When it comes to chronic kidney disease, providers don't necessarily need to cast aside diet management in favor of newer treatments.
When it comes to chronic kidney disease (CKD), providers don’t necessarily need to cast aside diet management in favor of newer treatments. Combining dietary interventions with drug management and dialysis can prolong life, maintain electrolyte balance, reduce medical costs, and slow disease progression in CKD patients.
Low-protein diets were the mainstay of CKD management before the advent of dialysis because they rest the kidneys and reverse uremia toxicity.
Resting the kidney appears paradoxical early on because the glomerular filtration rate (GFR) decreases. However, doing so is necessary to prevent CKD-related sequelae. GFR is only a surrogate marker of kidney function, and renally-mediated electrolyte balance and vitamin D activation are also crucial to patient health. Pharmacists can assist in these efforts by monitoring patients’ medications for drug-lab interactions and recommend targeted vitamin and mineral supplements.
Previous studies examining low protein diets for CKD patients produced inconclusive results. The patient cohorts exhibited low adherence, and diet alone is rarely comparable to dialysis in efficacy. Medical ethics conflict with randomization into dialysis (control group) and an unproven intervention in acutely ill patients.
However, provider concerns about malnutrition in CKD patients appeared unfounded. Even patients randomized to very-low-protein diets were receiving adequate nutrients in previous trials, though unsupervised low-protein diets are often low in iron and vitamins B12 and D.
Advanced CKD patients are already deficient in activated vitamin D, so there’s greater concern earlier in the disease course. The addition of appropriate vitamin and mineral supplements can reduce patient and provider concerns.
In recent years, the daily protein intake recommendation has dropped to a “moderate” level (0.8 g/kg). This has reduced the stigma of low-protein diets that tend to limit or eschew meats in favor of a diet similar to the Mediterranean diet. Originally, traditional diets were low-protein worldwide by necessity. Twentieth-century improvements in refrigeration and transport allowed for affordable mass consumption of protein-rich meat products.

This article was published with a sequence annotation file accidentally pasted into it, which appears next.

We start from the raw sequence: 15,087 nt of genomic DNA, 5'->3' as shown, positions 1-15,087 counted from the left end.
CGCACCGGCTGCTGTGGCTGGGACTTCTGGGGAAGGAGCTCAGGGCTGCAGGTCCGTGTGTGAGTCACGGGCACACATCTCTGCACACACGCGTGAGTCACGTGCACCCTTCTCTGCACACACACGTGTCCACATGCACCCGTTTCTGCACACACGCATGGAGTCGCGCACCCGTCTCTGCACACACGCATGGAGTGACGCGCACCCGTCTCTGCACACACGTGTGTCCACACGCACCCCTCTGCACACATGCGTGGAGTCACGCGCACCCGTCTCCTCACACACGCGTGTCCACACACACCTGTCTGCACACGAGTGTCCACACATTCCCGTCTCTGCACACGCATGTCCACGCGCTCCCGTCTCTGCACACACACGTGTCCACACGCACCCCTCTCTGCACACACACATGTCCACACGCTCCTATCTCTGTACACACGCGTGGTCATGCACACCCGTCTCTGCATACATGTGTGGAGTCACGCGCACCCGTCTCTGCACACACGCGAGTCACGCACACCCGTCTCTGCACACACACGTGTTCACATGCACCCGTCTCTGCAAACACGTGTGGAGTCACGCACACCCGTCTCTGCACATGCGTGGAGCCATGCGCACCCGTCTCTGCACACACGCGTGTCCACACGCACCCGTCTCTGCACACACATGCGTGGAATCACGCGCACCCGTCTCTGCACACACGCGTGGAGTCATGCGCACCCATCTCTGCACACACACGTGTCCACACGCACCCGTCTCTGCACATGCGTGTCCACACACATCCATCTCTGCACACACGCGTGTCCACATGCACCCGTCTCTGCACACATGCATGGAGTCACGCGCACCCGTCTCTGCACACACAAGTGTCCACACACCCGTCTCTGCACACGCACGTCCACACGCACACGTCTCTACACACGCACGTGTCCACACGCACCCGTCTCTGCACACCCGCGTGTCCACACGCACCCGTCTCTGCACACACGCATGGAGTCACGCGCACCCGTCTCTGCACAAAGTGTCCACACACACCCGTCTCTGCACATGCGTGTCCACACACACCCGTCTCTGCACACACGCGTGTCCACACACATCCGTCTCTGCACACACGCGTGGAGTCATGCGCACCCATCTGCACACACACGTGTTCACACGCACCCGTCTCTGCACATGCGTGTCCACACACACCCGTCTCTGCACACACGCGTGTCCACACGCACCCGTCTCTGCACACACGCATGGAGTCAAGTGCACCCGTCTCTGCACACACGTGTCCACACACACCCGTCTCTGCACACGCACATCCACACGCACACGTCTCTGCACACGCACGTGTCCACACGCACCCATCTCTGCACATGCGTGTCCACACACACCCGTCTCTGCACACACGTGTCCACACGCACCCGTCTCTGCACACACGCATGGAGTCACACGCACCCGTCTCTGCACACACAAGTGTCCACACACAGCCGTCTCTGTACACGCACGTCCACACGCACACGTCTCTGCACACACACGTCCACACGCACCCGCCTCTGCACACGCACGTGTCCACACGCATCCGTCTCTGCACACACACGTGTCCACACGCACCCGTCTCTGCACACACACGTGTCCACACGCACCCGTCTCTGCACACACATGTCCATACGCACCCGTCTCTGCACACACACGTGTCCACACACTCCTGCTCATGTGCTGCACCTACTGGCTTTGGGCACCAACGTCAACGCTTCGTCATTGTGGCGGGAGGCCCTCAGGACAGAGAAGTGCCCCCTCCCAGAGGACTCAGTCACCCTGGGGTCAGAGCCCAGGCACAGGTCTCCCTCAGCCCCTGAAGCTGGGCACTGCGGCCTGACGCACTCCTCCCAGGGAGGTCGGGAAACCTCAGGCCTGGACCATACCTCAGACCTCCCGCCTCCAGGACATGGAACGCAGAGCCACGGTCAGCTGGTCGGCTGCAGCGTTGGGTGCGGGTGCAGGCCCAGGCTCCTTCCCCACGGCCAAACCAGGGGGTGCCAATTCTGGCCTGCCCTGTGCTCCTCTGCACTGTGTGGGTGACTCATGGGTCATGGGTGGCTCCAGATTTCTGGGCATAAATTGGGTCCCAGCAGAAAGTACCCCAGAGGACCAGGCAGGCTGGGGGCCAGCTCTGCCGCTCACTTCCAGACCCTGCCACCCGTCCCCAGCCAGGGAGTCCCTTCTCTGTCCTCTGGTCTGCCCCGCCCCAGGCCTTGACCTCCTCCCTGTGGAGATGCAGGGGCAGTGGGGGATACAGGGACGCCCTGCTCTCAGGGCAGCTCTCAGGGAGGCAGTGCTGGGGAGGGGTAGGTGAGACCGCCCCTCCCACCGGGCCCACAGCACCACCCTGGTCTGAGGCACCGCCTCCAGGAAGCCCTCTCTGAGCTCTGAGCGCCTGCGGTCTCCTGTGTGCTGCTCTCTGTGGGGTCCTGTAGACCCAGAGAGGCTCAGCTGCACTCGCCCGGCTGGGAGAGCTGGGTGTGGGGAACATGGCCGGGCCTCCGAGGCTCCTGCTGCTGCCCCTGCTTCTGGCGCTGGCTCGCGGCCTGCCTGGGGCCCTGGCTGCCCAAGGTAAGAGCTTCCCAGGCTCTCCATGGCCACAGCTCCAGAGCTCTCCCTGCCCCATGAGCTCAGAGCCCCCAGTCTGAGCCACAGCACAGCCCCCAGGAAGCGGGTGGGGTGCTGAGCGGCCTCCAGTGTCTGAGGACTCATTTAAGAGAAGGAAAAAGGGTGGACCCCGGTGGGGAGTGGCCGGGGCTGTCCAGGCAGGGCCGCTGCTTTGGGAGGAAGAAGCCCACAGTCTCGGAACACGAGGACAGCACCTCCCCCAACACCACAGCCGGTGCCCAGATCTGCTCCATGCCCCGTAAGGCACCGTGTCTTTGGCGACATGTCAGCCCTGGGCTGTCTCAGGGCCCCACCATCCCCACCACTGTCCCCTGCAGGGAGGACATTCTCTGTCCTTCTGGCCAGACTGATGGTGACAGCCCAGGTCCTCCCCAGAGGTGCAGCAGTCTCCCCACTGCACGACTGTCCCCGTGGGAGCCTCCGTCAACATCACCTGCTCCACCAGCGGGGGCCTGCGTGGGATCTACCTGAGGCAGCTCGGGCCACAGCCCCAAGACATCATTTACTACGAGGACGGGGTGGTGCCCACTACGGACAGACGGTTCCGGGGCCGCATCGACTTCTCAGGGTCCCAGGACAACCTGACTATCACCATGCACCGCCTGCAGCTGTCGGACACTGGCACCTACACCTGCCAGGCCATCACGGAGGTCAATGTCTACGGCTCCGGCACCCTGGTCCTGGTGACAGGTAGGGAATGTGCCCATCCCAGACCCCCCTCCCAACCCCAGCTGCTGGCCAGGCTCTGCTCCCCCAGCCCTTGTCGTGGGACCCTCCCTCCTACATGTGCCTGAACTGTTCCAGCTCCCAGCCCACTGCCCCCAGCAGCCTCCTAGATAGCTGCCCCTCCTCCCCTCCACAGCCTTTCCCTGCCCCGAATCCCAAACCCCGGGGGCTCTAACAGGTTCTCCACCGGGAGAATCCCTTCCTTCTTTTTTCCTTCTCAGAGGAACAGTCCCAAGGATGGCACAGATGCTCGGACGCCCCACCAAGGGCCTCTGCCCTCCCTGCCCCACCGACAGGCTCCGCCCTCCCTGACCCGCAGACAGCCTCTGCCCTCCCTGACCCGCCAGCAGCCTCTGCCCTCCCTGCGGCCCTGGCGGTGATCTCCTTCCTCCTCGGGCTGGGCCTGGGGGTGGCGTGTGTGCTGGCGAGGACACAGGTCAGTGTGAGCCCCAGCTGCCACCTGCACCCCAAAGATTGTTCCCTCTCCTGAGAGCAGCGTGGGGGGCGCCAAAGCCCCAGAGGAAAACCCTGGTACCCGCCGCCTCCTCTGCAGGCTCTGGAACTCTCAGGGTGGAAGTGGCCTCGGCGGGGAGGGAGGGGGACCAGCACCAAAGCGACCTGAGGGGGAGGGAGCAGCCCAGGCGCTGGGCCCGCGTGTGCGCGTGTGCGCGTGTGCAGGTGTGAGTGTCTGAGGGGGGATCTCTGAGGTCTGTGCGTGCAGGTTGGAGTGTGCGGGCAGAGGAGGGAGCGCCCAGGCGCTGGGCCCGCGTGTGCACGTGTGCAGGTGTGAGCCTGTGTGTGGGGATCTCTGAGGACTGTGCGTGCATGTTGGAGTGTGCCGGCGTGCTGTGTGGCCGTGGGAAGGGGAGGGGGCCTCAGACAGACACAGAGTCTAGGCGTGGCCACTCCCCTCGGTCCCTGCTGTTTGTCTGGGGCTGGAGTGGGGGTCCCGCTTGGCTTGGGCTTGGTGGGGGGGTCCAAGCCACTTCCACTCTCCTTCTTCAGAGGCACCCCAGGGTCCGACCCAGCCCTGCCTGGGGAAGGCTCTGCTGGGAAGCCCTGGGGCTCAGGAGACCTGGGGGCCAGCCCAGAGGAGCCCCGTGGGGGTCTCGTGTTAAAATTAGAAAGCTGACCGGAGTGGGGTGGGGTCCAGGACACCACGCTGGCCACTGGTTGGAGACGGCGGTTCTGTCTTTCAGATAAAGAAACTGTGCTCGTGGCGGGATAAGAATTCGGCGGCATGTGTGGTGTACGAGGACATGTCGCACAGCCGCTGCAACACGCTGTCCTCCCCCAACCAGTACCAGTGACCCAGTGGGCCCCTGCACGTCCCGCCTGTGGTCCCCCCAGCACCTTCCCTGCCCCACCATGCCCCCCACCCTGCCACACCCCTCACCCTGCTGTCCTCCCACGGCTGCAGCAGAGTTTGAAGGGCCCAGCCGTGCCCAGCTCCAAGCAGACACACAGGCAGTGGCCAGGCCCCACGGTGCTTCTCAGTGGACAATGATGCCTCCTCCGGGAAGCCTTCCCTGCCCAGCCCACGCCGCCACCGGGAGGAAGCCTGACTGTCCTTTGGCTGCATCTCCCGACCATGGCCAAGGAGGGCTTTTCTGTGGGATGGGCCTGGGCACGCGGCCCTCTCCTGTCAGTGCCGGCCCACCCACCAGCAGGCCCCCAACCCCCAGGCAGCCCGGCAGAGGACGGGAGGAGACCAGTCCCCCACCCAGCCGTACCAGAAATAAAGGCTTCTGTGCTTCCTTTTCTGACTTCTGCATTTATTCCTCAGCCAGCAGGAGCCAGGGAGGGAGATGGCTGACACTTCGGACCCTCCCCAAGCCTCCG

Since unrestricted vegans tend to consume 0.7 to 0.9 g/kg of protein daily, vegan CKD patients require small changes to adopt a low-protein diet (~0.6 g/kg). One study of Buddhist monks found that their naturally very-low-protein vegan diet slowed CKD progression considerably.
Protein-free medical foods are a prescription option allowing patients to continue their dietary habits. However, medical foods are often too expensive for uninsured or underinsured patients.
Italian scientists developed calorie-rich protein-free medical foods in response to dialysis’ prohibitive cost and limited availability in their country. Patients were unwilling to consume natural foods low in protein, like tapioca, butter, sugar, fruits, and vegetables, due to perceived monotony and poor or bland taste.
Very-low-protein diets (0.3 g/kg/day) with amino acid supplements are an effective option for patients trying to defer dialysis initiation. However, this restrictive diet needs close prescriber oversight, and pill burden complicates adherence. Malnutrition is most likely to be seen with this type of diet because of the limited scope and quantity of food intake. Provider-nutritionist-pharmacist cooperation is crucial to the welfare of patients using this method.
Patients may use medical supervision for lifestyle interventions adjunctively or in place of certain conventional interventions. The optimal diet is flexible, ensures patient satisfaction, reflects patient choice, encourages high adherence, and takes into account patients’ comorbidities. Pharmacists are central to the provision of medical food and are valuable resources regarding vitamin and mineral supplementation.
Piccoli GB, et al. Low protein diets in patients with chronic kidney disease: a bridge between mainstream and complementary-alternative medicines? BMC Nephrology. 2016;17:76.